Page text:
New England in Brief

Wednesday May 8, 2013

Police, FBI investigate 2 Bennington spas

BENNINGTON (AP) -- Authorities have searched two massage parlors in the Vermont town of Bennington as part of an investigation into possible human trafficking and prostitution.

Bennington Police, with the help of the FBI and Vermont State Police, searched the spas on Tuesday.

Detective David Rowland says no one was arrested. He says evidence was collected.

Police say they have received complaints for several months about possible human trafficking or prostitution at the two establishments.

The owners of the spas could not be reached for comment.

Vt. House committee approves GMO labeling law

MONTPELIER (AP) -- The Vermont House Judiciary Committee has approved a bill requiring labeling of food products containing genetically modified organisms.

But the measure isn’t expected to pass into law this year, because there isn’t enough time before the end of the session -- scheduled this weekend -- to get the bill through the Senate.

If it passes the House, as expected, the Senate will likely take it up in January.

Critics are warning that if Vermont enacts such a law, it will attract a lawsuit from the food or biotech industries.

Rep. William Lippert, chairman of the Judiciary Committee, told his colleagues on Tuesday that the public interest in labeling is worth that risk.

Vt. House approves immigrant license bill

MONTPELIER (AP) -- The Vermont House has passed a bill to allow immigrant farmworkers in the state to drive, regardless of their immigration status. The vote was 105 to 39.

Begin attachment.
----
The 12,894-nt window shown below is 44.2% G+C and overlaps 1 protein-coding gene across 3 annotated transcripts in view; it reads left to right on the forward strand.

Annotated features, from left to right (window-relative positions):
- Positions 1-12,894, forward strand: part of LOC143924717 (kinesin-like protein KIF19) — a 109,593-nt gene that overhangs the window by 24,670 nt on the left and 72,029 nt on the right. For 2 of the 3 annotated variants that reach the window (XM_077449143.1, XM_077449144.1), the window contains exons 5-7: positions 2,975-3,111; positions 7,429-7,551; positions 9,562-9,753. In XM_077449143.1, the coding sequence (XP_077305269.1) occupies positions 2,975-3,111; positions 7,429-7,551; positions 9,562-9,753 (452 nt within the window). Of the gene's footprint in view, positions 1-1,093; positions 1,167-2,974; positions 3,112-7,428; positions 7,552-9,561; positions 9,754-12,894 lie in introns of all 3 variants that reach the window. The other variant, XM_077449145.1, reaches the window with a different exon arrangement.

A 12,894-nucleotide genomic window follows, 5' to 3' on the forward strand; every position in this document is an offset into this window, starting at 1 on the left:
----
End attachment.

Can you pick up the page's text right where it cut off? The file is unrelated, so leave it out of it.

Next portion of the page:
Backers of the bill say it will provide much needed mobility to about 1,500 workers who are credited with keeping many labor-starved Vermont dairy farms in operation.

Critics speaking out in House debate on Tuesday said the new driver’s privilege cards could be used by terrorists. Rep. Duncan Kilmartin, a Newport City Republican, also spoke repeatedly about what he saw as a threat posed to Vermont by Mexican drug cartels.

That drew a strong rebuke from Rep. Kesha Ram, a Burlington Democrat, who argued that denying the ability to drive to the workers would be to deny them equality.

Vermont Senate votes down version of
aid-in-dying bill

MONTPELIER (AP) -- The Vermont Senate remains as sharply divided as it was in February over legislation to allow doctors to prescribe lethal medication to terminally ill patients who request it.

After nearly three hours of debate Tuesday, Lt. Gov. Phil Scott broke a 15-15 tie, rejecting a version of Oregon’s death-with-dignity law.

The Senate put off until Wednesday a vote on whether to approve a House-passed version of the bill.

Vt. Senate votes to decriminalize marijuana

MONTPELIER (AP) -- The Vermont Senate has approved legislation that would remove criminal penalties and replace them with civil fines like a traffic ticket for possession of up to an ounce of marijuana.

By a vote of 24-6, the Senate on Tuesday gave preliminary approval to a bill similar to one that already has passed the House.

The Senate version has some differences from the bill that passed the House, among them that fines would increase for a second or third and subsequent offenses.

The Senate bill also contains a provision under which someone profiting from the sale of marijuana could face enhanced penalties for not paying taxes on the income from drug sales.

N.H. medical marijuana advocates push for home-grow

CONCORD, N.H. (AP) -- Medical marijuana advocates are trying to persuade New Hampshire Gov. Maggie Hassan to support a provision allowing patients to grow marijuana at home, saying it’s crucial to ensuring immediate access for terminally ill patients.

Hassan has said she is concerned the state can’t effectively regulate the drug being grown at residences.